On Israel: A new foreign policy direction?

OCT 9 — Every Malaysian who has ever owned a passport would have noticed a line of text printed at the very front of the travel document: “This passport is valid for all countries except Israel.” Malaysia is the only country in the world whose passports contain such an exclusion. The official anti-Israel position is very clear.

The Malaysian Government’s existing foreign policy does not recognise the state of Israel, has no diplomatic ties and prohibits any access or travel by Malaysians to the country. This prohibition also covers any sort of economic ties with the Jewish state.

A statement on Wisma Putra’s website states that “Malaysia would consider beginning relations with Israel only when a comprehensive peace agreement between Israel and the Palestinian people is successfully concluded.”

Therefore it was interesting to note the call for a “dawn of a much needed revised relationship between Muslims and Jews” in Prime Minister Najib Razak’s recent speech to the UN General Assembly. This coming soon after an increase in violence and tensions in recent weeks over the al-Aqsa mosque and confrontations between Israeli security forces and Palestinian youths.

Such a tenor is a significant deviation from the usual script used by Arab leaders, OIC member states and even the Prime Minister himself when responding to the ongoing cycle of unrest and violence of the Palestine-Israel conflict.

It was significant enough that the speech was picked up and remarked upon by The Times of Israel, a web based English language newspaper which declares itself independent and not attached or affiliated with any political party. The paper stated that “it was notable for a Malaysian leader to speak positively about Judaism and to recognise Israel as a legitimate interlocutor.”

Just a few years ago, Malaysia had called for Israel to be taken to the International Criminal Court over the 2010 Gaza flotilla raid. There are a number of Malaysian NGOs which receive direct and indirect public funding from the government such as Viva Palestina Malaysia, Aman Palestin, and Aqsa Syarif which are very active in advocating the Palestinian cause to the Malaysian public with extensive awareness campaigns on the alleged injustices and atrocities of the Israeli government.

A large number of Muslim NGOs continue to feature Palestinian suffering to cultivate public sympathy and fundraising for humanitarian assistance. Often the language used in these campaigns is anti-Israeli and anti-Semitic.

Anti-Jewish statements regularly feature during Friday sermons. Just last week, more than 1,000 people gathered in front of the US Embassy in Kuala Lumpur to protest against Israel over the recent Al-Aqsa mosque violence.

The demonising of politicians as being pro-Israel and Jewish-friendly has also been used by both the Government and Opposition time and again to discredit and smear their foes politically.

There has been so much ado about the photograph of the Prime Minister bumping into Israeli PM Benjamin Netanyahu in the corridors of the UN HQ, you would have thought that Najib had high-fived Satan himself. Maybe some even felt that he had to be purified (samak) somehow. Let’s take a deep breath and relax.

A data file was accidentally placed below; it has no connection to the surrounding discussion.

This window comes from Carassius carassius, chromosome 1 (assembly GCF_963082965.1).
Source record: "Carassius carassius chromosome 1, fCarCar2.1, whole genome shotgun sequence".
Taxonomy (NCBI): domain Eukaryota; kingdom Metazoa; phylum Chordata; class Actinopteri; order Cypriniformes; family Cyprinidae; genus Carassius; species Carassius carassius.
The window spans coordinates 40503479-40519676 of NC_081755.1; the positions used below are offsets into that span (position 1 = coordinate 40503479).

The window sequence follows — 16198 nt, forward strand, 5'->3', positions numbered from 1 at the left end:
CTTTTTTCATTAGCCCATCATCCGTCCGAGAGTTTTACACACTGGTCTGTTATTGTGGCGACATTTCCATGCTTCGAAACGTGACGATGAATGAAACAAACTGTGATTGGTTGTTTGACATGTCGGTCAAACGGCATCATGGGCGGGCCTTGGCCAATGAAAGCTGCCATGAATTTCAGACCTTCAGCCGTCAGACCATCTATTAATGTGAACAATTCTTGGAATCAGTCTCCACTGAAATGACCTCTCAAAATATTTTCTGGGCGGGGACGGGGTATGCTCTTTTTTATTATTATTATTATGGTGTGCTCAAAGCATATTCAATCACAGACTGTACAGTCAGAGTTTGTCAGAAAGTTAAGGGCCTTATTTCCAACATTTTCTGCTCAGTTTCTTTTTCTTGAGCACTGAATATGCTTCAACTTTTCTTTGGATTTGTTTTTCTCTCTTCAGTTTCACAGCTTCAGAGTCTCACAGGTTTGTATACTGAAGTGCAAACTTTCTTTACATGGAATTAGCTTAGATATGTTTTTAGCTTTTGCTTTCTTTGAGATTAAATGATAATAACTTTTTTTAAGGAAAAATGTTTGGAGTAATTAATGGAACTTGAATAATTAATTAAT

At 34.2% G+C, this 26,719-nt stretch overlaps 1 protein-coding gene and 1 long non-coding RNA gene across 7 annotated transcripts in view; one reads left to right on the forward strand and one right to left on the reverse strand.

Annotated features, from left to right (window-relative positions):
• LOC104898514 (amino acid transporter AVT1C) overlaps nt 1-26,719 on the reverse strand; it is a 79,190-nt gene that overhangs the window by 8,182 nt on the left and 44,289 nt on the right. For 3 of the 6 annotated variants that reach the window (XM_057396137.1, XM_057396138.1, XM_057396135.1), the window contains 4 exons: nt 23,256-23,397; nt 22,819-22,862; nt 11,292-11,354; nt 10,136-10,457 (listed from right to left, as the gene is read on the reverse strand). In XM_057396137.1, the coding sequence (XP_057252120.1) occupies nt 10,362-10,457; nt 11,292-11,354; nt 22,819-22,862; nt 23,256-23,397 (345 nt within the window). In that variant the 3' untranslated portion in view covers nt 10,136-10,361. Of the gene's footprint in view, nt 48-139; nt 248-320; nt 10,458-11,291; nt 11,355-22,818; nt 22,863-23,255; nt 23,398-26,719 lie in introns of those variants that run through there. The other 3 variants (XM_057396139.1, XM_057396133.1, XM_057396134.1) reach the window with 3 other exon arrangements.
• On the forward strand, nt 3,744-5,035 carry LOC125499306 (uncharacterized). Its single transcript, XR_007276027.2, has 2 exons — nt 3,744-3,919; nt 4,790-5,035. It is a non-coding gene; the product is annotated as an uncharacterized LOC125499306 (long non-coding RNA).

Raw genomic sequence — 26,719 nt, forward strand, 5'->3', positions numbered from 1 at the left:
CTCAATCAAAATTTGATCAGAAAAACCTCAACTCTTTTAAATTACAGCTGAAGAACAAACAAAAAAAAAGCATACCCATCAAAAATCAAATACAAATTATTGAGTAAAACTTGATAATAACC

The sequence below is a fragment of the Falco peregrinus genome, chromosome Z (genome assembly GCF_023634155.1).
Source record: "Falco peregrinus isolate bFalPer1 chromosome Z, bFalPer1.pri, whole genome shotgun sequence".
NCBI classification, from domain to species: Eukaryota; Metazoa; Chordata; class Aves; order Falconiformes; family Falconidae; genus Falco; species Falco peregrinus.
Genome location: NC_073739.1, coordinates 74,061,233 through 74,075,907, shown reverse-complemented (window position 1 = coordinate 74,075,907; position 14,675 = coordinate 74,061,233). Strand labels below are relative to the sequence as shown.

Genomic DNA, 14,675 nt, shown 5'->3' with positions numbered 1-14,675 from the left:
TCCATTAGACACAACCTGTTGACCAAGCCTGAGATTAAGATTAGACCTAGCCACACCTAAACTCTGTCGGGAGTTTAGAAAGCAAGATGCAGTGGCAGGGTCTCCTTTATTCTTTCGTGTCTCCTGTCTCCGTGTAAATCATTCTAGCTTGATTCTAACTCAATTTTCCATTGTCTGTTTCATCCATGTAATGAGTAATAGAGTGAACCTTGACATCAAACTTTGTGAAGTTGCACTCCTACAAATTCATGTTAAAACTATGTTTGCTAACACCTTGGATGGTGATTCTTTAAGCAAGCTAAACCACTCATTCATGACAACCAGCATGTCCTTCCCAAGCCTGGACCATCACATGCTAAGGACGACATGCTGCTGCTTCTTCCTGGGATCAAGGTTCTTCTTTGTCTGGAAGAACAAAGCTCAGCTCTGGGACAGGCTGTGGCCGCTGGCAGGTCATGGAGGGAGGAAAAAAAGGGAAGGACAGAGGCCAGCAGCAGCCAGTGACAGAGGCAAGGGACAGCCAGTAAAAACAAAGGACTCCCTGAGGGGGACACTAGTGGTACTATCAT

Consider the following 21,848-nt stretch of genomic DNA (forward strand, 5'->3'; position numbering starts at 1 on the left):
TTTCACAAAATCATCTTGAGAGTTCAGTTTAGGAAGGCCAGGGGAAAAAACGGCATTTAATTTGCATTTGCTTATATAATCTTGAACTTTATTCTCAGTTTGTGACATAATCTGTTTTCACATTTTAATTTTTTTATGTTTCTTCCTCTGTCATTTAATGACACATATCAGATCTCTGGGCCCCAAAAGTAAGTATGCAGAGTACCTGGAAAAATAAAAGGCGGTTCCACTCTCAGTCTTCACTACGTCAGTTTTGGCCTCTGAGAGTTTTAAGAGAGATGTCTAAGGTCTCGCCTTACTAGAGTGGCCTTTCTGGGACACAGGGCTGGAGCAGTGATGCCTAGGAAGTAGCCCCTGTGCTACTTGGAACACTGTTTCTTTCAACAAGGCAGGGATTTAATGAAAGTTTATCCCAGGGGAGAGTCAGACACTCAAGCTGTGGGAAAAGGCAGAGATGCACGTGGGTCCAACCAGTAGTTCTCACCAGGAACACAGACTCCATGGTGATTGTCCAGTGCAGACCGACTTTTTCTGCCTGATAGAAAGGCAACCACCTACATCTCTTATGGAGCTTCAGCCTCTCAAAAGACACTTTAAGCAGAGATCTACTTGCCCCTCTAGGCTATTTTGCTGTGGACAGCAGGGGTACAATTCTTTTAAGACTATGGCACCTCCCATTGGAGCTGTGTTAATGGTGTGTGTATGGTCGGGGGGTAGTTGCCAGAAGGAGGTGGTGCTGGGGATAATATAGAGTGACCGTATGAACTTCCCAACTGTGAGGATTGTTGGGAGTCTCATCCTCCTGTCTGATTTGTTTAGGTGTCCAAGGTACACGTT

It is interesting to note that while all the above is true, the reality could be significantly different.

We have short and selective memories when it comes to Israel. Ideology, rhetoric and our only human reaction that we have to the seemingly never-ending violence and suffering of the Palestinian people continue to colour our perception of the Jewish state and its people.

Not many realise that Israel had actually voted in favour of Malaya’s membership into the United Nations back in 1957. There had been direct communication with both David Ben-Gurion and Golda Meir by past Malaysian leaders.

On a number of occasions, the Malaysian government seriously considered establishing formal diplomatic relations, particularly after Oslo. The current positioning vis-à-vis Israel stems from the sense of Islamic solidarity with the Arab countries and being a part of the Muslim ummah.

To this day though, formal diplomatic ties have not been established and there exists a ban on direct commerce with Israel since 1974. There is, nevertheless, an increasing flow of import and export trade between Malaysia and Israel worth hundreds of millions annually. Though conducted discreetly and often transacted through intermediate countries such as Thailand and Singapore, the Israeli Central Bureau of Statistics records show that in 2013, the total trade between Malaysia and Israel reached US$1.529 billion, almost double from the previous year.

PM Najib spoke of the need for forward-thinking leaders to put their people’s interests first and seems to have extended an olive leaf to the Israel government in his speech. Is Malaysia interested in playing a role in addressing and ending the violence and aggression in the Palestinian territories? In 2013, Najib visited the Gaza Strip and met with representatives of the Hamas government.  Does Najib see himself as a possible honest broker to bring in this new dawn between Muslims and the Jewish people?

Will we see Malaysia embracing pragmatic diplomacy in its dealings with Israel as part of this gambit and foray into the quagmire that is the Palestine–Israel conflict?

* This is the personal opinion of the columnist.

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